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Cognitive Biases, Positive Black Swan Events and Startups

Success and Cognitive Bias

One thing that often strikes me about conversations regarding start-up success is the pervasiveness of the narrative fallacy and hindsight bias.

We can go to Wikipedia's entry on Taleb for a definition:

Narrative fallacy: creating a story post-hoc so that an event will seem to have an identifiable cause.

Allow me to illustrate.  What caused YouTube to grow at phenomenal rates in 2005/2006, eventually leading to a $1.65 billion acquisition by Google in 2006?

Was the cause:
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State of Customer Development Survey Raffle Winners

Hi everyone!

Thank you for your participation in the survey, especially if you were kind enough to tweet about it.  (While the raffle is over, if you haven't responded, the survey is still open.) The purpose of the survey was two-fold.

First, we thought it would be interesting to see a little detail about who is involved with Customer Development. You can see those results here.

While the survey results add a bit of color to who is implementing Customer Development methodologies or thinking about doing Customer Development, I wouldn't draw any hard conclusions from the data.  BTW for the those who read 4 Steps to the Epiphany, n ≈ 33.  For those who didn't read 4 Steps to the Epiphany, n ≈ 28.

Second, we are thinking about tools, templates, and other resources to help people understand and implement Customer Development in their business ventures. Stay tuned, for in the coming months, we plan to make some of these resources available to you.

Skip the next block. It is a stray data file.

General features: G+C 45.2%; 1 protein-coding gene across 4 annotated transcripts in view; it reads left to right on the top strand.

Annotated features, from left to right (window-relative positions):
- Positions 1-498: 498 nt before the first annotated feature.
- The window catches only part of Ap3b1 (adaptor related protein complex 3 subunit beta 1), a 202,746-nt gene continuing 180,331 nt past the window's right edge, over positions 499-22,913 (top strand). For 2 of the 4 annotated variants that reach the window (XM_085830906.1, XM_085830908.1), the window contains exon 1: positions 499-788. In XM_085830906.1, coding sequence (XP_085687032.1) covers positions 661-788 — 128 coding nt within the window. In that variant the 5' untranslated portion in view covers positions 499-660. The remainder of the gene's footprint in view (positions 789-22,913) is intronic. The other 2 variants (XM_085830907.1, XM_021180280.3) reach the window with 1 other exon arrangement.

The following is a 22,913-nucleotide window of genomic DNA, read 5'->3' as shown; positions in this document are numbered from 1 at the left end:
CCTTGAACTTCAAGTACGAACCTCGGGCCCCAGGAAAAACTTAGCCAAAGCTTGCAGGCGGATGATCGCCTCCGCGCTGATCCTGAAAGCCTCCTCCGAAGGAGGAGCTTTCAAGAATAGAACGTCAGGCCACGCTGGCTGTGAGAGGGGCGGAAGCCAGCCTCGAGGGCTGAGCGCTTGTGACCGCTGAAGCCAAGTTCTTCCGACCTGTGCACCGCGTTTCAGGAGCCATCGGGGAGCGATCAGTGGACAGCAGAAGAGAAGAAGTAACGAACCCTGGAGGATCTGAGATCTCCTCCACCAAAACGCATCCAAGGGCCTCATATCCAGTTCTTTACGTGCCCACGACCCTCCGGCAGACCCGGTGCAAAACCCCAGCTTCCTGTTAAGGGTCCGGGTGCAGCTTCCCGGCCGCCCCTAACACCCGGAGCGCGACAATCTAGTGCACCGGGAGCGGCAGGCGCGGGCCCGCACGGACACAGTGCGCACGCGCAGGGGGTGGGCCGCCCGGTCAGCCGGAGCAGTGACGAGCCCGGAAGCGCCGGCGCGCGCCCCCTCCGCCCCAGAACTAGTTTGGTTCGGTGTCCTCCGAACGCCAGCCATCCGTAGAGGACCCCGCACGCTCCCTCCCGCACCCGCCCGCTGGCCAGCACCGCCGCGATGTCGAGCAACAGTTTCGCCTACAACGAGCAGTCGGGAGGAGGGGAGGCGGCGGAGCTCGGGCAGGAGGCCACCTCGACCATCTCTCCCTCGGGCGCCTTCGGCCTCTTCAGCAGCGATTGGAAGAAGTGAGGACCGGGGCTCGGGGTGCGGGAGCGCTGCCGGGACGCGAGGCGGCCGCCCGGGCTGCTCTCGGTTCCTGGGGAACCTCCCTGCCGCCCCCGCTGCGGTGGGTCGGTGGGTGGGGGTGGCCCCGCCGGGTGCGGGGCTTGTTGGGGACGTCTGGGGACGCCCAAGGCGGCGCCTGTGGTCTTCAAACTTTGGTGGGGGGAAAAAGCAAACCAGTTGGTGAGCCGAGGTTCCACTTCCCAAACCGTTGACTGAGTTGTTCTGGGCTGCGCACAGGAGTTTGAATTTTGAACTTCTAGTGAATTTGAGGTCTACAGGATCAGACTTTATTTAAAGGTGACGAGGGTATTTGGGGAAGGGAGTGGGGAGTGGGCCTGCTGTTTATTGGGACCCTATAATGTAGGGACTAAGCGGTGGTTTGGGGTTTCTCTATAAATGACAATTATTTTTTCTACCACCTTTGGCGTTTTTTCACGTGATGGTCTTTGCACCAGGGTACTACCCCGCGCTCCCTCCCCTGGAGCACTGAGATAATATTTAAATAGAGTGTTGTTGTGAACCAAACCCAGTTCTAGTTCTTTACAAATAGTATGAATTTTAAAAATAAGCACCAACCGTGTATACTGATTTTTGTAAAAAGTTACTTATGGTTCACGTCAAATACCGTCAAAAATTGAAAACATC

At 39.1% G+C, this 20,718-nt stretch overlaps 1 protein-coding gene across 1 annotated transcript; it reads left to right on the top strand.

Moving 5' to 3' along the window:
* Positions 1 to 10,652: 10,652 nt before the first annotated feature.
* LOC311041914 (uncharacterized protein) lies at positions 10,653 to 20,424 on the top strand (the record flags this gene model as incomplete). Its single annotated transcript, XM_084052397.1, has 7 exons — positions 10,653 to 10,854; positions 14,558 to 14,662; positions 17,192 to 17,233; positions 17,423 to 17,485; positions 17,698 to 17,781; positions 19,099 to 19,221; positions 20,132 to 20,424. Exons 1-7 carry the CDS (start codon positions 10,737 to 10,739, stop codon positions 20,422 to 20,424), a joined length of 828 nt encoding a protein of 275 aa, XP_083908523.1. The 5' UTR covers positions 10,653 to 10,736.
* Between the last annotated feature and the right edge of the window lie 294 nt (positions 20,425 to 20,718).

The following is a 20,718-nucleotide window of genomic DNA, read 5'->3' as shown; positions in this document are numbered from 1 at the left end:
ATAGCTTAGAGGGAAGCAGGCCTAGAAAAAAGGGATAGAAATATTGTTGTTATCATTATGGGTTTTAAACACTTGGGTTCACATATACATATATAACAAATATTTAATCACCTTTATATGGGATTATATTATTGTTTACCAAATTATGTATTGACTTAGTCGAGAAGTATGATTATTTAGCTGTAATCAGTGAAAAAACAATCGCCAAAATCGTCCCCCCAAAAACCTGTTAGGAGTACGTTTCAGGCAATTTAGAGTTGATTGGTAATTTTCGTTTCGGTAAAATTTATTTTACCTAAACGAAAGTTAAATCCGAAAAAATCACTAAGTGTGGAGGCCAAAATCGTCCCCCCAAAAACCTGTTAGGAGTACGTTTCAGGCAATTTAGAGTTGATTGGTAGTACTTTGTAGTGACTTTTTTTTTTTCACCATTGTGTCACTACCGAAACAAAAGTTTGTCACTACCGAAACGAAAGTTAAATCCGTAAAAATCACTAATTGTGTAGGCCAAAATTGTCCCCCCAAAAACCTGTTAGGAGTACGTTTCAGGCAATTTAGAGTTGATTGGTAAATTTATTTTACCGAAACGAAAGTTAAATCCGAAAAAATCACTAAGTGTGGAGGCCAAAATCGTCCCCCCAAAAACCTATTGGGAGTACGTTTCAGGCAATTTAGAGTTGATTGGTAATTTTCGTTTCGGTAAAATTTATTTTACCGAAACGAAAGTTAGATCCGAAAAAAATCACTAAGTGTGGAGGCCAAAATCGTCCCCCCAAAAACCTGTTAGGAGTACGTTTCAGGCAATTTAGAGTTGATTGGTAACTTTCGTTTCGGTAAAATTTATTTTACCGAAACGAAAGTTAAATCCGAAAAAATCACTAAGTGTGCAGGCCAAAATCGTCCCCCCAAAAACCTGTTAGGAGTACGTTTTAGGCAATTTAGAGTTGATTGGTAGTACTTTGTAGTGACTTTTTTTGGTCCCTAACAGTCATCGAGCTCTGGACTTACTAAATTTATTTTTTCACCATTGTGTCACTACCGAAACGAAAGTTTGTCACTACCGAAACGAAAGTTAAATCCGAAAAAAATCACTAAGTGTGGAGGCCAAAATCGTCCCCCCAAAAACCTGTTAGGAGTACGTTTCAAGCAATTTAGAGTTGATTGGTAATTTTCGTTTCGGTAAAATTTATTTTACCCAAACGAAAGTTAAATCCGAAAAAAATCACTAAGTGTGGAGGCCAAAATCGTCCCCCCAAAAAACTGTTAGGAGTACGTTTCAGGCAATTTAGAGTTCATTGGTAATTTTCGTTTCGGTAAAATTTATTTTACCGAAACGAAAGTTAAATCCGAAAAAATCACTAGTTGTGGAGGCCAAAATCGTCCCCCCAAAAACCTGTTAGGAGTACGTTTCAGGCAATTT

Almost forgot!  Our two winners of the random raffle are: Dave Concannon and Kevin Donaldson.

Thanks again to everyone.  Happy holidays!

State of Customer Development (Part II)

Thanks to all who have filled out the survey. I thought it would be fun to share some of the results!

(Updated 12/22/09: for those interested, the survey is still open, but the raffle is over.

==> I have read Steve Blank's The Four Steps to the Epiphany.

==> I have not read (or not finished) Steve Blank's The Four Steps to the Epiphany.

All personal information will be kept private.)

______________________________________

Now to some results.
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The State of Customer Development

When I first started blogging about Customer Development, last February, I felt like there were only a handful of people talking about it.  I'm sure that's just a matter of perception.  The likes of Sean Ellis, Sean Murphy, Nivi at VentureHacks, Dave McClure, Hiten at KissMetrics, and Eric Ries had already thinking and blogging about it for many months (years?) before.

By March it was clear to me I had stumbled across something that was catching on.  It's not insignificant that Twitter had just reached its "tipping point."  Customer Development would ride the wave.  I first learned the value of Twitter through the promotion of great posts written by start-up superstars, many of which contained elements of customer development.  Rich Collins created the Lean Startup Google Group in June and it quickly grew to a couple hundred members.  There are now over 1700 members!

All of which leads me to this question, done in full cliche-riddled, end-of-2009, year-in-review regalia:

What is the State of Customer Development?

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Your Business "Driving Force"

In Andrew Chen’s recent post, “Does every startup need a Steve Jobs?”, he discusses IDEO’s “product framework for Desirability, Feasibility, and Viability.” Chen’s descriptions of business-, engineering-, and design-focused product perspectives reminded me of the work on companies’ “driving force” popularized by Michel Robert in his series of business strategy books. Understanding your “driving force” is critical to understanding what products to build and who to build them for. The driving force helps shape technology choices, importance of design, market segment, and business model as well as company culture, growth plan and exit strategy.